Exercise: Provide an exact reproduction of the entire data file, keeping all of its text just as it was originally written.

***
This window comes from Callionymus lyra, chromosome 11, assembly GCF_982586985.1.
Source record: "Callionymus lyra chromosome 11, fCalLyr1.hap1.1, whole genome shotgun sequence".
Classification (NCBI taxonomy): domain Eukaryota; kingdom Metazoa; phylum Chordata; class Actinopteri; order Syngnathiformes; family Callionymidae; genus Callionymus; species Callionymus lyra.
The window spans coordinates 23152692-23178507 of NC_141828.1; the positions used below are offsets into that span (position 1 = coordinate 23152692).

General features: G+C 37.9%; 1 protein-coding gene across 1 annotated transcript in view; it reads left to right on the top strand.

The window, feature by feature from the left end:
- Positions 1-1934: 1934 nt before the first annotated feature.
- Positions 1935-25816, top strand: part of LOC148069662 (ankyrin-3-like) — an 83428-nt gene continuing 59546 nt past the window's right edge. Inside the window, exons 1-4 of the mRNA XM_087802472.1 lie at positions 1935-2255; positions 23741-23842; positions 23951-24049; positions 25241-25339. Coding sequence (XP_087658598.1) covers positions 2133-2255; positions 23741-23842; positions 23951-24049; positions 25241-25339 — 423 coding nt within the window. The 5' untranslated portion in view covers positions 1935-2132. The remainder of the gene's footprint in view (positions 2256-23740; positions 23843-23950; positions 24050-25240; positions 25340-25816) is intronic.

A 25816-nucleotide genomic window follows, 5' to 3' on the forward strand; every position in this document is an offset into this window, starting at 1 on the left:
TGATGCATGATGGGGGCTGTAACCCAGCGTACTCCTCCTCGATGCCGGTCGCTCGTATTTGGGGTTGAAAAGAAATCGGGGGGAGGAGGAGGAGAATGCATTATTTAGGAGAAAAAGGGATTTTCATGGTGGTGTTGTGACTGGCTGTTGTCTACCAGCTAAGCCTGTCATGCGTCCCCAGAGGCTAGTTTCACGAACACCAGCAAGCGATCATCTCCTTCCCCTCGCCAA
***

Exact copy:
This window comes from Callionymus lyra, chromosome 11, assembly GCF_982586985.1.
Source record: "Callionymus lyra chromosome 11, fCalLyr1.hap1.1, whole genome shotgun sequence".
Classification (NCBI taxonomy): domain Eukaryota; kingdom Metazoa; phylum Chordata; class Actinopteri; order Syngnathiformes; family Callionymidae; genus Callionymus; species Callionymus lyra.
The window spans coordinates 23152692-23178507 of NC_141828.1; the positions used below are offsets into that span (position 1 = coordinate 23152692).

General features: G+C 37.9%; 1 protein-coding gene across 1 annotated transcript in view; it reads left to right on the top strand.

The window, feature by feature from the left end:
- Positions 1-1934: 1934 nt before the first annotated feature.
- Positions 1935-25816, top strand: part of LOC148069662 (ankyrin-3-like) — an 83428-nt gene continuing 59546 nt past the window's right edge. Inside the window, exons 1-4 of the mRNA XM_087802472.1 lie at positions 1935-2255; positions 23741-23842; positions 23951-24049; positions 25241-25339. Coding sequence (XP_087658598.1) covers positions 2133-2255; positions 23741-23842; positions 23951-24049; positions 25241-25339 — 423 coding nt within the window. The 5' untranslated portion in view covers positions 1935-2132. The remainder of the gene's footprint in view (positions 2256-23740; positions 23843-23950; positions 24050-25240; positions 25340-25816) is intronic.

A 25816-nucleotide genomic window follows, 5' to 3' on the forward strand; every position in this document is an offset into this window, starting at 1 on the left:
TGATGCATGATGGGGGCTGTAACCCAGCGTACTCCTCCTCGATGCCGGTCGCTCGTATTTGGGGTTGAAAAGAAATCGGGGGGAGGAGGAGGAGAATGCATTATTTAGGAGAAAAAGGGATTTTCATGGTGGTGTTGTGACTGGCTGTTGTCTACCAGCTAAGCCTGTCATGCGTCCCCAGAGGCTAGTTTCACGAACACCAGCAAGCGATCATCTCCTTCCCCTCGCCAA